I happened on this front cover use yesterday when browsing Google Books. The photo is of a breakwater at St Peter Port, Guernsey, Channel Islands. I remember feeling a little annoyed with the person for daring to walk into my photo but obviously his presence is key to the use. Below are my two alternatives that I have – a vertical and a horizontal which has been cropped to form a vertical. It looks as though I was struck on that red life saving ring! Interesting to see how the image has been built into the whole design of the cover. It was licensed through Agefotostock.
Just added a gallery of coastal erosion pictures from Hemsby, Norfolk, England, UK.
Kitchen table, one chair, teapot, a mug, and a toilet.
I bought some old engravings at auction, a large lot of London around 1828, and also historic buildings ( old castles and the like) of Scotland from the 1790s. There a small number of other UK locations. Before photography this was how places were illustrated, how people learnt about geography, or at least those who had access to books. Speaking of books. A particularly interesting building with a wonderful name that I knew nothing about previously was the ‘Temple of the Muses’, once on Finsbury Square, London.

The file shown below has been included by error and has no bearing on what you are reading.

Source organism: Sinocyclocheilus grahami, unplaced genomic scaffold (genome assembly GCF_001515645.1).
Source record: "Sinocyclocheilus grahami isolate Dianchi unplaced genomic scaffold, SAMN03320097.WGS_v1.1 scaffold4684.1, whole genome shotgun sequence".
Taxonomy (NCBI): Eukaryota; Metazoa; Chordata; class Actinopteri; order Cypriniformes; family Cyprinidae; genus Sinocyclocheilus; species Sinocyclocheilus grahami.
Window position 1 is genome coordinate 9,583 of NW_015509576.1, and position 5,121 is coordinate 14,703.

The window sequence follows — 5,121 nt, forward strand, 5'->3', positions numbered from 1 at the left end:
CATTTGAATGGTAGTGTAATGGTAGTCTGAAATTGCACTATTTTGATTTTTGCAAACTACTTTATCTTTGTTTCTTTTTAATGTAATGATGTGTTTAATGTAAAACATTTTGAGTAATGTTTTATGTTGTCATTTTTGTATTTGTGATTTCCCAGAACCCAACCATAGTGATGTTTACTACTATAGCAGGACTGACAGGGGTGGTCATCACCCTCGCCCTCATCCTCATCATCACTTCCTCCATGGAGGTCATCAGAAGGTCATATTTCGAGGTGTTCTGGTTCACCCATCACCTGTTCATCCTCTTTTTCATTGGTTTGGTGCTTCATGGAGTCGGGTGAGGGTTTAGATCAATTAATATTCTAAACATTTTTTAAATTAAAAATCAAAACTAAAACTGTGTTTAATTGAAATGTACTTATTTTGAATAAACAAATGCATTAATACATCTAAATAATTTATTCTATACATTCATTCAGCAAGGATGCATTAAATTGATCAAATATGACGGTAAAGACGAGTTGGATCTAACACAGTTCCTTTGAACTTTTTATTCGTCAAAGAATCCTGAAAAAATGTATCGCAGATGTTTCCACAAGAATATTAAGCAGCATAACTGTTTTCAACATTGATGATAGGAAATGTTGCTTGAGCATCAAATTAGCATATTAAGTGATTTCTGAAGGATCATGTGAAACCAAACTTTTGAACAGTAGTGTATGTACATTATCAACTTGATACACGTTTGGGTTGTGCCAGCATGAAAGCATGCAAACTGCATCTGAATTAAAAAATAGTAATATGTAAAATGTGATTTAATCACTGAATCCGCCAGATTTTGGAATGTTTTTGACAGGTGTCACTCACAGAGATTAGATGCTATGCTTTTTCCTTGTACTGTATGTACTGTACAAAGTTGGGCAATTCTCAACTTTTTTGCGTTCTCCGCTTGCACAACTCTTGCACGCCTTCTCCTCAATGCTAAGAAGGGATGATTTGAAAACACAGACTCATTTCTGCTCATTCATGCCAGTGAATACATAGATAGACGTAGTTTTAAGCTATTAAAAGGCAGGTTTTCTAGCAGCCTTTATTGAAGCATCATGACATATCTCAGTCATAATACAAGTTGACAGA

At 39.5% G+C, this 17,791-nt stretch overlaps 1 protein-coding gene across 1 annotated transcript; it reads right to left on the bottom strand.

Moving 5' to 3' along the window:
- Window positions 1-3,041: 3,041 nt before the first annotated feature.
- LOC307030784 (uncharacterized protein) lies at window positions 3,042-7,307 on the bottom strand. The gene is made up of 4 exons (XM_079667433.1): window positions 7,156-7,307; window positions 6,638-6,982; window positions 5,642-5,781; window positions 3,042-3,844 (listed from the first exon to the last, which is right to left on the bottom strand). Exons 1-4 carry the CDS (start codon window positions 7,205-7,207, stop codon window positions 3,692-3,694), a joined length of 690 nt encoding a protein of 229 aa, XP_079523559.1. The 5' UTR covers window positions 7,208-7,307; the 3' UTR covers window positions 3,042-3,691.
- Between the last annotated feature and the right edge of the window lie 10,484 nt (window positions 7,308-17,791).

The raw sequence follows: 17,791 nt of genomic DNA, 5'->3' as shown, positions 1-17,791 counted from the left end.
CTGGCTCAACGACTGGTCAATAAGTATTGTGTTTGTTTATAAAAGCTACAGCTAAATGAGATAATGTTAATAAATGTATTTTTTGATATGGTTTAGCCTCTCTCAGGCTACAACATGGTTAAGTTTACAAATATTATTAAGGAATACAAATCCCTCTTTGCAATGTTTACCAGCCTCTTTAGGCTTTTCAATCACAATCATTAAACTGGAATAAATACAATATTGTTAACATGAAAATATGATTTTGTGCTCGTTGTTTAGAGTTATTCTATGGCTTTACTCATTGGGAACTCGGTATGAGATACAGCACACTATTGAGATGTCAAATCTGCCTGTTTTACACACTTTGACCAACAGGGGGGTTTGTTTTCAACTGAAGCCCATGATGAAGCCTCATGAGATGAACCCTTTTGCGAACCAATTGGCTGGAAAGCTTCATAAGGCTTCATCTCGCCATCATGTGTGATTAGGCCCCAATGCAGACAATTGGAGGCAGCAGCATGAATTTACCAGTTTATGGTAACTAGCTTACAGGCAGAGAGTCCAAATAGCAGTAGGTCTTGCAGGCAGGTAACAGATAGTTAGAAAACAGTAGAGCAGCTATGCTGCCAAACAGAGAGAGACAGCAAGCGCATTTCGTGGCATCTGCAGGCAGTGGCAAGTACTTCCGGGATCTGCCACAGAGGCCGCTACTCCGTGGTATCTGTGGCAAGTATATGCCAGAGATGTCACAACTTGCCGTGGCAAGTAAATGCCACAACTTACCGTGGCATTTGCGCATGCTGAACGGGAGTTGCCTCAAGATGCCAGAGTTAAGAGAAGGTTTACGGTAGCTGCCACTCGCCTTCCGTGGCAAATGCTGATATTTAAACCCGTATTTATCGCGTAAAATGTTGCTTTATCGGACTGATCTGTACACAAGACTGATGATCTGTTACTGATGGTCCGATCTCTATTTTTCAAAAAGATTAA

It was the largest and cheapest bookshop in London (and presumably the country) selling around 1 million books a year. Unfortunately the building burnt down in 1841.
I’ve added a gallery of these old images on the homepage of Geography Photos – see what you can find, and what you can learn about life in the past, how accurate do you think the portrayals are?
A man using a chainsaw to cut up a huge log. What is being made here at the Salix Sawmill in Suffolk? Have a guess!
Find the answer by browsing the new gallery on the homepage of GeographyPhotos.
Were you correct with your guess?
This gold sun disc is from Jug’s grave, Monkton Farleigh near Bath, dated to 2400 BC not long after the first sarsen stones were erected at Stonehenge.
I have added a new gallery to my homepage of images from the fantastic Wiltshire museum, Devizes. If you are ever down that way it is strongly recommended as a small museum with wonderfully presented archaeological finds of global significance.
Browse through the images here.
All images with the permission of Wiltshire Museum, Devizes, England, UK.
This was Ipswich Wet Dock in March 1994. I was teaching geography at that time and used to organise field trips for students to study the land use of the area based on them creating plans for how it could be redeveloped. It was still a working dock back then though change was evident as old industries closed and new uses emerged.
This is from January 2018. A total transformation! But it’s interesting to see how some of the old building shapes have been retained in the current designs.